This week’s suggestion is one of those songs where your casual music fan would not believe that a cover version, which was not really as good as the original, got higher in the chart. It’s happened a few times, most notably with American Pie where Don’t McLean’s classic stalled at number two but Madonna went all the way. The same is true of Take on Me, how could A1 have bettered a-ha’s chart placing, but they did.
A-ha are arguably Norway’s finest musical export and they proved it by notching up 22 UK hit singles and an astonishing 17 albums. The trio are Morten Harket on lead vocals, Magne Furuholmen on keyboards and Paul Waaktaar on guitar and they formed in 1982. Later that year saw the nucleus of what was to become Take on Me. It began life as Panorama which then became Miss Eerie but featured several elements of what would eventually become Take on Me, including the main synth riff, which Furuholmen has created, with different lyrics, when he was 15. “The song was intended as a way to unveil Harket’s impressive vocal range, which led to his vocals doing this spiralling thing,” the band said.
In its early form it was brought to the attention of Terry Slater who became their manager. “Our manager had played bass for the Everly Brothers during the ’60s and was a close personal friend of Phil Everly,” Magne explained in a 2010 interview. “He also managed them during their comeback at the Royal Albert Hall in 1984 where we met the Everly’s for the first time. Next Christmas they presented a-ha with three Everly Brothers guitars made from the same tree! Being huge Beatles fans, growing up and knowing how influential the Everly Brothers had been for the early Beatles’ sound, we thought that it would be a nice tribute to cover one of their hits,” which they did in the shape of Crying in the Rain.
Terry secured them a record contract with Warner Brothers in 1983 and the following year decided to re-write the song and re-titled it Take on Me. They recorded a version with producer Tony Mansfield who had previously worked with New Musik, The Damned, Mari Wilson and Aztec Camera. It was released in their native Norway but did nothing outside of that country. This sound was not what the band had hoped to achieve so Warner Brothers in America decided to invest in the group, and gave them the chance to re-record the song. It was re-mixed again and released as a single in 1984. In the UK it stiffed at number 137.
Slater then suggested a re-recording this time with producer Alan Tarney who had worked with Cliff Richard, Leo Sayer and Barbara Dickson. Tarney injected more energy into the song and it got a re-released around the world and went to number one in Australia, Belgium, Italy, The Netherlands, Switzerland, Sweden, Austria and the United States.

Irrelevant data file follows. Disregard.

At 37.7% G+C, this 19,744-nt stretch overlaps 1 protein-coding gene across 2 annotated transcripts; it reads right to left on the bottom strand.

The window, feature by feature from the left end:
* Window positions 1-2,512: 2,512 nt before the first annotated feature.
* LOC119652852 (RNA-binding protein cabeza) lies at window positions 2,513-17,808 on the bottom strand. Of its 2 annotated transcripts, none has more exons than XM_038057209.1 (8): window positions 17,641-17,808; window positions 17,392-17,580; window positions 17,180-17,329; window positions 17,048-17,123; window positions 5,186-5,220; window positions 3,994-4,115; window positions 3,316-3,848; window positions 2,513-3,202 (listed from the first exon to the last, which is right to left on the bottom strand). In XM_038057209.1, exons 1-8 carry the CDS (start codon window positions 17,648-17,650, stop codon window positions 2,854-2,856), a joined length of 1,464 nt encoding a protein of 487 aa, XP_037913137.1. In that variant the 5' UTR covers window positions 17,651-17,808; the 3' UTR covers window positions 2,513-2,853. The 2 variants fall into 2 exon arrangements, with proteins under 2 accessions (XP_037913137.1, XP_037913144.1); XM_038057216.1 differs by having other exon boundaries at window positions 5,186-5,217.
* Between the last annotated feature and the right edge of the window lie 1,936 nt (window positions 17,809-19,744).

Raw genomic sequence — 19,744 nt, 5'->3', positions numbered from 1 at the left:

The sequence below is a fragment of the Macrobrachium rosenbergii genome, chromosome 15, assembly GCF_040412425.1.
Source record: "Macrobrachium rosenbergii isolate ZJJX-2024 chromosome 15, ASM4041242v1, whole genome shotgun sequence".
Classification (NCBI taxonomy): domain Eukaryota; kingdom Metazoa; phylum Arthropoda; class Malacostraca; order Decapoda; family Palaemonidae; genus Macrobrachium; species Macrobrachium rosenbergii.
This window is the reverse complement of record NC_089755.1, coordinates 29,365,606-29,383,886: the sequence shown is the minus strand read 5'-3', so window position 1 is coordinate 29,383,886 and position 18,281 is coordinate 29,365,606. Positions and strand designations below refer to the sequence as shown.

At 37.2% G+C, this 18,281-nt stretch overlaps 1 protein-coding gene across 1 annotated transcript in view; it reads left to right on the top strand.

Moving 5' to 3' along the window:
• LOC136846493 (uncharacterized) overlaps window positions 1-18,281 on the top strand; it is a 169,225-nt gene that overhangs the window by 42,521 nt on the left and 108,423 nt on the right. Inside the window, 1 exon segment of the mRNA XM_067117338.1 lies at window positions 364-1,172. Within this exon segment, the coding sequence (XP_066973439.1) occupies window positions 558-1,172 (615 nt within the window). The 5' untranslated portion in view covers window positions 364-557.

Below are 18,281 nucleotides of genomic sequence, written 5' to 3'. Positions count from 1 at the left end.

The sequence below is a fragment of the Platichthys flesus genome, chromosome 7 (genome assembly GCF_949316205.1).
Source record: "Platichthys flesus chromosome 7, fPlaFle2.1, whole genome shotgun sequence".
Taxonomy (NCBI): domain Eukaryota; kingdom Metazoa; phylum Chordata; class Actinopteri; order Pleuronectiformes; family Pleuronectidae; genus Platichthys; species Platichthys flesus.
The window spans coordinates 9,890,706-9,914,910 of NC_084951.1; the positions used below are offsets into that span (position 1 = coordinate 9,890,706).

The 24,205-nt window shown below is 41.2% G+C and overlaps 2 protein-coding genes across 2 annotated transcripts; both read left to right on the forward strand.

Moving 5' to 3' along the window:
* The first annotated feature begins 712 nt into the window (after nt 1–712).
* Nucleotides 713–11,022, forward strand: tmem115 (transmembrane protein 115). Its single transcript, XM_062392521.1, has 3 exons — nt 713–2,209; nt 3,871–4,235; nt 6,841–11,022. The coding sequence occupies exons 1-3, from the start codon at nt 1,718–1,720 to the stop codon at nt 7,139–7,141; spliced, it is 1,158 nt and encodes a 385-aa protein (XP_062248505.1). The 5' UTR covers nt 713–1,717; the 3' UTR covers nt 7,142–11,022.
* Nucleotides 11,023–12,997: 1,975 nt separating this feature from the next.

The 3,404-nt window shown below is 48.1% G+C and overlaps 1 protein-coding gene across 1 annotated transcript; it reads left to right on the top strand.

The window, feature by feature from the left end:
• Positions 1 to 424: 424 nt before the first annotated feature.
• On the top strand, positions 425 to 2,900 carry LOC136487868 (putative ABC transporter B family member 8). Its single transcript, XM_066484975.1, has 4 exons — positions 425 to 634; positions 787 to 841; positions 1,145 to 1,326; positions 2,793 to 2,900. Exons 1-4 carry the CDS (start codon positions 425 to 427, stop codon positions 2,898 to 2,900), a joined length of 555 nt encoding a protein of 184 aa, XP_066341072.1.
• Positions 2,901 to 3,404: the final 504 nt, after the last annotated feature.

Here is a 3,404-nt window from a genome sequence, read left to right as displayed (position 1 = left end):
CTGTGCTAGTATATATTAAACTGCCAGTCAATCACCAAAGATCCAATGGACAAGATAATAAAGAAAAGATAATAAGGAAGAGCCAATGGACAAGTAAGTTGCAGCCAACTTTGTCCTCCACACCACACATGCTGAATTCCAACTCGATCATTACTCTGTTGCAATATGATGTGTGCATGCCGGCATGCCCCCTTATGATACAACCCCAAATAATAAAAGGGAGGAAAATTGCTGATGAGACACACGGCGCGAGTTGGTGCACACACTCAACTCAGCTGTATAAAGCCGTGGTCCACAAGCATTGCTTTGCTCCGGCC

Arguably, the song certainly benefitted from the clever video which was created by Candace Reckinger and her husband Michael Patterson and portrays and pencil-etched cartoon figure inviting the viewer into his cartoon world in a live-action system called rotoscoping. It was filmed at Kim’s Café on the corner of Wandsworth Road and Pensbury Place in London. Patterson told Songfacts, “We started on a-ha’s Take on Me – the project began with my animated film Commuter, which won the student academy award in 1981 – it’s done in the same animation style. I directed the animation and drew everything on that clip – we also did the finish for it here in LA. It’s credited for bringing experimental animation into the mainstream.” The pair later worked on Paula Abdul’s video to Opposites Attract and Suzanne Vega’s Luka.
The song spent three weeks at number two in the UK behind Jennifer Rush’s the Power of Love. With their good looks and slick pop productions, you could be forgiven for thinking A1 were just another manufactured boy band. Although Ben Adams, Christian Ingebrigtsen, Mark Read and Paul Marzari all won their role in the group through a management company searching for a classic boy band, the four young lads had individually spent their teen years honing their craft. Between them, they can play the piano, oboe, violin, drums and guitar. Take on Me was their fifth UK hit and the first of two chart-toppers for them.
Christian Ingebrigtsen has a connection to a-ha’s home land – his father Stein had been a successful popstar in Norway in the seventies, selling over one million records across Scandinavia. What set A1 aside from many other boy bands is that they wrote many of their own songs. Take on Me was their first hit not written by them. “We had the idea to revive an old classic. It was about the time Madonna did American Pie. A lot of songs came up and it just stood out. I’m Norwegian, a-ha were Norwegian, so it seemed a really cool thing to do.” Christian said. “I was a big fan and they showed me as a young kid in Norway that it is possible to make it around the world.”
Take on Me was a complete surprise because we knocked Music by Madonna off number one, which was great.”